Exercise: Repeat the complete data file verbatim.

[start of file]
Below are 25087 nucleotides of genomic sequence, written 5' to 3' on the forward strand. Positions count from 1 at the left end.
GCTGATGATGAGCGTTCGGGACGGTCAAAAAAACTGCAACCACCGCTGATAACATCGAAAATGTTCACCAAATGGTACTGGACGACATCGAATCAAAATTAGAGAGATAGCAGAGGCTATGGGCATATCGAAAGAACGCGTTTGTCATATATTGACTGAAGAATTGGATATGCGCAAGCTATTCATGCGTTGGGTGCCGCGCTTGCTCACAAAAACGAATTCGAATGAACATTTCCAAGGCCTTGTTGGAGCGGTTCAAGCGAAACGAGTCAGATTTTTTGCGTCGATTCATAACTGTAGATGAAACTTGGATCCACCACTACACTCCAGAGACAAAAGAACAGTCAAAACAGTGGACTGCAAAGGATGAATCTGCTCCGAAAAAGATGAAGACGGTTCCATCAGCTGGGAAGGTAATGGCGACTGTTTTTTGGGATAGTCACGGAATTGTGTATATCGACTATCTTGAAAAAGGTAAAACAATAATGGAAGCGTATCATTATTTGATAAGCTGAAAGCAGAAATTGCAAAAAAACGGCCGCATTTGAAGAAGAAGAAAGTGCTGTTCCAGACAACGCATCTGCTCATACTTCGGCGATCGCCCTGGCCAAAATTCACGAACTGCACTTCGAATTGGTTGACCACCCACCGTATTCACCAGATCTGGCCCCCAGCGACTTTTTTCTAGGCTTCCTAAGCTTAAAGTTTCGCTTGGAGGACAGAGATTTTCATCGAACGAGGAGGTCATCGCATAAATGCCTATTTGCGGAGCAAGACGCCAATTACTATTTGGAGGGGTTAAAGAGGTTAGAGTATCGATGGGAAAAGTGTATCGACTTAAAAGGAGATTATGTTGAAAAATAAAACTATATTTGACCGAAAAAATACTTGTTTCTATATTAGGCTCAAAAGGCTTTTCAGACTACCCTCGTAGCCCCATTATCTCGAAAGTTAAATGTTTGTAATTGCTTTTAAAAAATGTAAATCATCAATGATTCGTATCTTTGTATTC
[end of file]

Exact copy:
Below are 25087 nucleotides of genomic sequence, written 5' to 3' on the forward strand. Positions count from 1 at the left end.
GCTGATGATGAGCGTTCGGGACGGTCAAAAAAACTGCAACCACCGCTGATAACATCGAAAATGTTCACCAAATGGTACTGGACGACATCGAATCAAAATTAGAGAGATAGCAGAGGCTATGGGCATATCGAAAGAACGCGTTTGTCATATATTGACTGAAGAATTGGATATGCGCAAGCTATTCATGCGTTGGGTGCCGCGCTTGCTCACAAAAACGAATTCGAATGAACATTTCCAAGGCCTTGTTGGAGCGGTTCAAGCGAAACGAGTCAGATTTTTTGCGTCGATTCATAACTGTAGATGAAACTTGGATCCACCACTACACTCCAGAGACAAAAGAACAGTCAAAACAGTGGACTGCAAAGGATGAATCTGCTCCGAAAAAGATGAAGACGGTTCCATCAGCTGGGAAGGTAATGGCGACTGTTTTTTGGGATAGTCACGGAATTGTGTATATCGACTATCTTGAAAAAGGTAAAACAATAATGGAAGCGTATCATTATTTGATAAGCTGAAAGCAGAAATTGCAAAAAAACGGCCGCATTTGAAGAAGAAGAAAGTGCTGTTCCAGACAACGCATCTGCTCATACTTCGGCGATCGCCCTGGCCAAAATTCACGAACTGCACTTCGAATTGGTTGACCACCCACCGTATTCACCAGATCTGGCCCCCAGCGACTTTTTTCTAGGCTTCCTAAGCTTAAAGTTTCGCTTGGAGGACAGAGATTTTCATCGAACGAGGAGGTCATCGCATAAATGCCTATTTGCGGAGCAAGACGCCAATTACTATTTGGAGGGGTTAAAGAGGTTAGAGTATCGATGGGAAAAGTGTATCGACTTAAAAGGAGATTATGTTGAAAAATAAAACTATATTTGACCGAAAAAATACTTGTTTCTATATTAGGCTCAAAAGGCTTTTCAGACTACCCTCGTAGCCCCATTATCTCGAAAGTTAAATGTTTGTAATTGCTTTTAAAAAATGTAAATCATCAATGATTCGTATCTTTGTATTC